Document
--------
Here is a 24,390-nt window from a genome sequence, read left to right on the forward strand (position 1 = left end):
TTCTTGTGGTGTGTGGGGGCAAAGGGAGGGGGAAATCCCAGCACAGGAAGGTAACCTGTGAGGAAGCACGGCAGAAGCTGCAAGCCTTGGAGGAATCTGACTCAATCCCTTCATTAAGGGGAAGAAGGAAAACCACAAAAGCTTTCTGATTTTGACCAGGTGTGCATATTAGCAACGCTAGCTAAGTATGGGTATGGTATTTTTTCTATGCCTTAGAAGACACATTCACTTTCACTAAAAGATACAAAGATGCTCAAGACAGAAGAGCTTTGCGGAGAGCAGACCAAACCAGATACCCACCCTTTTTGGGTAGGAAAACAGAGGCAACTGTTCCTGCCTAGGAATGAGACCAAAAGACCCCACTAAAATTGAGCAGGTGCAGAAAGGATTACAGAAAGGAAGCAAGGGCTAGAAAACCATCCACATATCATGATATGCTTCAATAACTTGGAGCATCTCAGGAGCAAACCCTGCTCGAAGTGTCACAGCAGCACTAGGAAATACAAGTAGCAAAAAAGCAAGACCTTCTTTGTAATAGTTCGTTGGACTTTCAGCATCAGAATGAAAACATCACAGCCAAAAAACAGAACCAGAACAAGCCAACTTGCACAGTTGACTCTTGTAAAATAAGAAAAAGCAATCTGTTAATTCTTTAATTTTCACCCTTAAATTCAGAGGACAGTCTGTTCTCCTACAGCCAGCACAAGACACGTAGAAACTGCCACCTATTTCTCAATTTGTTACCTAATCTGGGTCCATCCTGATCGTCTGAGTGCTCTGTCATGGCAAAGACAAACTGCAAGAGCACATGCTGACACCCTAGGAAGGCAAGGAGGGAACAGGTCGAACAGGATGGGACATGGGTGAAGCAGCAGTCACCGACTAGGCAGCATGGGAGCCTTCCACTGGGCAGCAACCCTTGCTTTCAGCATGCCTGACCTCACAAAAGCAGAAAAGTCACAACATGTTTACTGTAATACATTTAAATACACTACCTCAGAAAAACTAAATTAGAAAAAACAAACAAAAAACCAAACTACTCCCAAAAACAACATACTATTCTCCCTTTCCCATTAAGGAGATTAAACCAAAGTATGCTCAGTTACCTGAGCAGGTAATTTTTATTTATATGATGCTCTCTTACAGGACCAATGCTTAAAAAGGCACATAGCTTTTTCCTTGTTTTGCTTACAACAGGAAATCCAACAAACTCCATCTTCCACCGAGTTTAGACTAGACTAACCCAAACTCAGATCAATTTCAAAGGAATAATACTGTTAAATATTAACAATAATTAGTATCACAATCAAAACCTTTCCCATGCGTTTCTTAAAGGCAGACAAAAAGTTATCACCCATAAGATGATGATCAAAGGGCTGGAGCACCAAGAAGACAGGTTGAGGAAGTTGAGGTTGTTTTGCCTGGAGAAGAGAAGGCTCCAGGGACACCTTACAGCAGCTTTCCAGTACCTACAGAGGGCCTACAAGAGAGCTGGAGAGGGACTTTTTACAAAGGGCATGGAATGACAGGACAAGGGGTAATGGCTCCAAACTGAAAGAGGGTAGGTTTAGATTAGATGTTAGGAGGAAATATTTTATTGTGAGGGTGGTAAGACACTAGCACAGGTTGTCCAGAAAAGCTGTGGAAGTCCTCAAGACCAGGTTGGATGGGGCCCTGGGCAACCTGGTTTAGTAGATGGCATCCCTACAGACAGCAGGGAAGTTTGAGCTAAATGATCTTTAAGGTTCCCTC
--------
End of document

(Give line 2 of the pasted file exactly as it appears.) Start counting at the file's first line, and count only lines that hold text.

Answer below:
TTCTTGTGGTGTGTGGGGGCAAAGGGAGGGGGAAATCCCAGCACAGGAAGGTAACCTGTGAGGAAGCACGGCAGAAGCTGCAAGCCTTGGAGGAATCTGACTCAATCCCTTCATTAAGGGGAAGAAGGAAAACCACAAAAGCTTTCTGATTTTGACCAGGTGTGCATATTAGCAACGCTAGCTAAGTATGGGTATGGTATTTTTTCTATGCCTTAGAAGACACATTCACTTTCACTAAAAGATACAAAGATGCTCAAGACAGAAGAGCTTTGCGGAGAGCAGACCAAACCAGATACCCACCCTTTTTGGGTAGGAAAACAGAGGCAACTGTTCCTGCCTAGGAATGAGACCAAAAGACCCCACTAAAATTGAGCAGGTGCAGAAAGGATTACAGAAAGGAAGCAAGGGCTAGAAAACCATCCACATATCATGATATGCTTCAATAACTTGGAGCATCTCAGGAGCAAACCCTGCTCGAAGTGTCACAGCAGCACTAGGAAATACAAGTAGCAAAAAAGCAAGACCTTCTTTGTAATAGTTCGTTGGACTTTCAGCATCAGAATGAAAACATCACAGCCAAAAAACAGAACCAGAACAAGCCAACTTGCACAGTTGACTCTTGTAAAATAAGAAAAAGCAATCTGTTAATTCTTTAATTTTCACCCTTAAATTCAGAGGACAGTCTGTTCTCCTACAGCCAGCACAAGACACGTAGAAACTGCCACCTATTTCTCAATTTGTTACCTAATCTGGGTCCATCCTGATCGTCTGAGTGCTCTGTCATGGCAAAGACAAACTGCAAGAGCACATGCTGACACCCTAGGAAGGCAAGGAGGGAACAGGTCGAACAGGATGGGACATGGGTGAAGCAGCAGTCACCGACTAGGCAGCATGGGAGCCTTCCACTGGGCAGCAACCCTTGCTTTCAGCATGCCTGACCTCACAAAAGCAGAAAAGTCACAACATGTTTACTGTAATACATTTAAATACACTACCTCAGAAAAACTAAATTAGAAAAAACAAACAAAAAACCAAACTACTCCCAAAAACAACATACTATTCTCCCTTTCCCATTAAGGAGATTAAACCAAAGTATGCTCAGTTACCTGAGCAGGTAATTTTTATTTATATGATGCTCTCTTACAGGACCAATGCTTAAAAAGGCACATAGCTTTTTCCTTGTTTTGCTTACAACAGGAAATCCAACAAACTCCATCTTCCACCGAGTTTAGACTAGACTAACCCAAACTCAGATCAATTTCAAAGGAATAATACTGTTAAATATTAACAATAATTAGTATCACAATCAAAACCTTTCCCATGCGTTTCTTAAAGGCAGACAAAAAGTTATCACCCATAAGATGATGATCAAAGGGCTGGAGCACCAAGAAGACAGGTTGAGGAAGTTGAGGTTGTTTTGCCTGGAGAAGAGAAGGCTCCAGGGACACCTTACAGCAGCTTTCCAGTACCTACAGAGGGCCTACAAGAGAGCTGGAGAGGGACTTTTTACAAAGGGCATGGAATGACAGGACAAGGGGTAATGGCTCCAAACTGAAAGAGGGTAGGTTTAGATTAGATGTTAGGAGGAAATATTTTATTGTGAGGGTGGTAAGACACTAGCACAGGTTGTCCAGAAAAGCTGTGGAAGTCCTCAAGACCAGGTTGGATGGGGCCCTGGGCAACCTGGTTTAGTAGATGGCATCCCTACAGACAGCAGGGAAGTTTGAGCTAAATGATCTTTAAGGTTCCCTC